Satellite, Explorer 3, Instrument Package Mock-Up
- Jet Propulsion Laboratory, California Institute of Technology
- This is a full-size display mock-up of the Explorer 3 spacecraft (1958 Gamma 1) instrument section with the outer casing removed to display the interior. Components are identified with small labels, including the Geiger counter and batteries. It was prepared for display at the Jet Propulsion Laboratory before its transfer in 1975. All examples of Explorer originally had shipping containers built for repeated use.
- Explorer 3, externally nearly identical to Explorer 1 but with different electronics, was successfully placed into a highly elliptical Earth orbit on March 26, 1958 and was the first to carry a tape recorder to provide continuous data acquisition in a day when tracking and data receiving stations were not world-wide. The satellite transmitted data on micrometeorites and cosmic radiation for some 93 days. Data from this and the Explorer 1 satellite led to the discovery by James Van Allen that a radiation belt surrounds the earth.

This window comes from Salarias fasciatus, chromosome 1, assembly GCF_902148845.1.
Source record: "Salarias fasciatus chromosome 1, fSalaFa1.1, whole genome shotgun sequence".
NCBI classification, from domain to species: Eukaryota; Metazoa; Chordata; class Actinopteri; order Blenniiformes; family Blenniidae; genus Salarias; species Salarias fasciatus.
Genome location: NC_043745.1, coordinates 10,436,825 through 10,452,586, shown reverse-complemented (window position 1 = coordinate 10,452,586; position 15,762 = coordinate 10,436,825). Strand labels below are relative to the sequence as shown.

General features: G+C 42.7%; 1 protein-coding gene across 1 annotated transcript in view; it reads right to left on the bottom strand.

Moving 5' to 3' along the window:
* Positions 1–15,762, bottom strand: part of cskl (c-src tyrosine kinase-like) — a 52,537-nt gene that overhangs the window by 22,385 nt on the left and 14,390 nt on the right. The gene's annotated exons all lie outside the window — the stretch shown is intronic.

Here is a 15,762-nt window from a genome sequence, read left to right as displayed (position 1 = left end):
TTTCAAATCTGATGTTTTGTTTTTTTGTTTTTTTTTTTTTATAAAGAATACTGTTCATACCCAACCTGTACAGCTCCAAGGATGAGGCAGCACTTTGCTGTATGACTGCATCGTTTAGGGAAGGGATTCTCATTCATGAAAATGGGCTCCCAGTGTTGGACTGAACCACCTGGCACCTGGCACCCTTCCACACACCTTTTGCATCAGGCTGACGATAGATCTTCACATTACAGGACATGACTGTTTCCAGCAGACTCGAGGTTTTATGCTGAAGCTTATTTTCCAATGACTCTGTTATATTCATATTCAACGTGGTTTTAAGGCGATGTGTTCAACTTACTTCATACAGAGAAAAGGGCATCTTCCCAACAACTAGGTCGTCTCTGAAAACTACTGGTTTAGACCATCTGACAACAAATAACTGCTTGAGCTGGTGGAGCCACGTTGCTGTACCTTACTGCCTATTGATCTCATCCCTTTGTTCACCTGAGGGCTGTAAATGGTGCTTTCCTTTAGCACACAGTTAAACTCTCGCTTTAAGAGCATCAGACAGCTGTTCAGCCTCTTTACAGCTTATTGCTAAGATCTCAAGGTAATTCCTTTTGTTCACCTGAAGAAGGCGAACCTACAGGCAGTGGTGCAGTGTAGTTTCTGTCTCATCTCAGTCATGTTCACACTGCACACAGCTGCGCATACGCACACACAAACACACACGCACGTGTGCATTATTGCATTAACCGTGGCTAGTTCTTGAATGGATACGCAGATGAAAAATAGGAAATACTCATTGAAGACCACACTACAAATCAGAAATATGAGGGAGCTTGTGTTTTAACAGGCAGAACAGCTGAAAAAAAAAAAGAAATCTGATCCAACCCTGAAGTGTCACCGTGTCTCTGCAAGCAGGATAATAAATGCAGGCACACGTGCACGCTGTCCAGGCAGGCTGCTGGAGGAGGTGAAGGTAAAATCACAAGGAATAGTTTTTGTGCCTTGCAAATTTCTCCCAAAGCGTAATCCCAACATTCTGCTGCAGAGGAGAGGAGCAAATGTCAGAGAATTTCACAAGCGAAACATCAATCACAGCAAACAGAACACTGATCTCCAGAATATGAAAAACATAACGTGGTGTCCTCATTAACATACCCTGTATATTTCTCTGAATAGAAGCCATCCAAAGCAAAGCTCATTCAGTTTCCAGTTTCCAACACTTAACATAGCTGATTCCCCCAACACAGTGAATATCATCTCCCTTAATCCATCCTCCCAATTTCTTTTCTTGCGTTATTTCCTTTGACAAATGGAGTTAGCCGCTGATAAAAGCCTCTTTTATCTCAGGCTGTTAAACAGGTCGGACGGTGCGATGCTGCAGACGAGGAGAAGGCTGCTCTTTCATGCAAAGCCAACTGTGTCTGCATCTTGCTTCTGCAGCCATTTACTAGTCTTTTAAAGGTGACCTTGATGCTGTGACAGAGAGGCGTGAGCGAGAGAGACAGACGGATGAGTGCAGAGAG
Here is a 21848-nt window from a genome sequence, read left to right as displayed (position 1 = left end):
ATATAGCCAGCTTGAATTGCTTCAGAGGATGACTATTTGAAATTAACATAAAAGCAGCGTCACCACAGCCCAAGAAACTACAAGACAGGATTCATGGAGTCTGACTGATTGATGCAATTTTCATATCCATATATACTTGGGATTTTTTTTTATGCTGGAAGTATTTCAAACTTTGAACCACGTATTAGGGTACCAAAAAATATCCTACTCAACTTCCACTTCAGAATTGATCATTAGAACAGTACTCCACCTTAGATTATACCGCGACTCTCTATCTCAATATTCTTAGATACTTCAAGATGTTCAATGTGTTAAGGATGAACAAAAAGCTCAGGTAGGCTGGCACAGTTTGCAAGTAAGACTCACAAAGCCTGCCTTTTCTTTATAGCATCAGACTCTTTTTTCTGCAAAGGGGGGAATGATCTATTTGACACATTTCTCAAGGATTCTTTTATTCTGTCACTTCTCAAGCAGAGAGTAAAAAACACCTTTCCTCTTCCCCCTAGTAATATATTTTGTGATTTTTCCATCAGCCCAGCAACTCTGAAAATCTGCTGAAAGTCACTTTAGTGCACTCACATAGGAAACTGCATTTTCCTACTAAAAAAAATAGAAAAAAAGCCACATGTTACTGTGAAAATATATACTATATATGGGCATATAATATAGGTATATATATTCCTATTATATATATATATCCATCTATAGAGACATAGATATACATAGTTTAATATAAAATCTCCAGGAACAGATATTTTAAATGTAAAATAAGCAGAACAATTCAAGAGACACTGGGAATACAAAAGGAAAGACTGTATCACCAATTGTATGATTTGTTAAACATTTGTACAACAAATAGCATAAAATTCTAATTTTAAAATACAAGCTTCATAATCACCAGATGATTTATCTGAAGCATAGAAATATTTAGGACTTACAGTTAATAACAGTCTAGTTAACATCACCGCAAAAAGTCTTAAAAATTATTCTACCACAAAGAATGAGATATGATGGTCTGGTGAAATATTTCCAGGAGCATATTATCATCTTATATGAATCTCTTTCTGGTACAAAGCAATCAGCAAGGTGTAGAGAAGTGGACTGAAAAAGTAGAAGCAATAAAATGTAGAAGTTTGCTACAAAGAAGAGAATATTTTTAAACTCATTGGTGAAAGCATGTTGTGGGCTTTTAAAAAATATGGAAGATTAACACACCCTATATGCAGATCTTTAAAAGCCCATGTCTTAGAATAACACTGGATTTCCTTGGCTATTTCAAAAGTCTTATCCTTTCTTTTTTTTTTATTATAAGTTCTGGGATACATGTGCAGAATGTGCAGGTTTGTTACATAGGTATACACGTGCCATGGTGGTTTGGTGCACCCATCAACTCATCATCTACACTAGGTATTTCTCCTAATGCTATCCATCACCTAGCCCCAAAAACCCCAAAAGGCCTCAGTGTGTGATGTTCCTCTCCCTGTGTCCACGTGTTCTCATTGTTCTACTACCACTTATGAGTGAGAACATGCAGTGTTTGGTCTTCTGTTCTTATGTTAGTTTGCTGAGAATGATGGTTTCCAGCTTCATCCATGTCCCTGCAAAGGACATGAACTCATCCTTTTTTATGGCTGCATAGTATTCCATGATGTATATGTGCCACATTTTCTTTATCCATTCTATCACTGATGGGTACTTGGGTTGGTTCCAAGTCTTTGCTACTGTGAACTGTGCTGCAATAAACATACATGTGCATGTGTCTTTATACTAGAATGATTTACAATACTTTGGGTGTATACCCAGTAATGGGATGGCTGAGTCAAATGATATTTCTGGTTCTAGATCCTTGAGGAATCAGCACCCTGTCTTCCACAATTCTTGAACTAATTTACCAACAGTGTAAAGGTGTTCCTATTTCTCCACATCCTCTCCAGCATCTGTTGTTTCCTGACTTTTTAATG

- When it was originally transferred to NASM it was identified as an Explorer 1 package on the invoice. This was corrected in 1984, reversed in the 1990s, and finally re-corrected in 2005.
- Credit Line
- Transferred from the National Aeronautics and Space Administration
- Inventory Number
- Restrictions & Rights
- Usage conditions apply
- Mixed metals, electronics
- Overall: 7 in. wide x 2 ft. 6 in. deep, 20 lb. (17.78 x 76.2cm, 9.1kg)
- Country of Origin
- United States of America
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- National Air and Space Museum Collection
- Steven F. Udvar-Hazy Center in Chantilly, VA
- Exhibit Station
- Space Science
- National Air and Space Museum
- Record ID
- Usage of Metadata (Object Detail Text)
- Not determined
- GUID (Link to Original Record)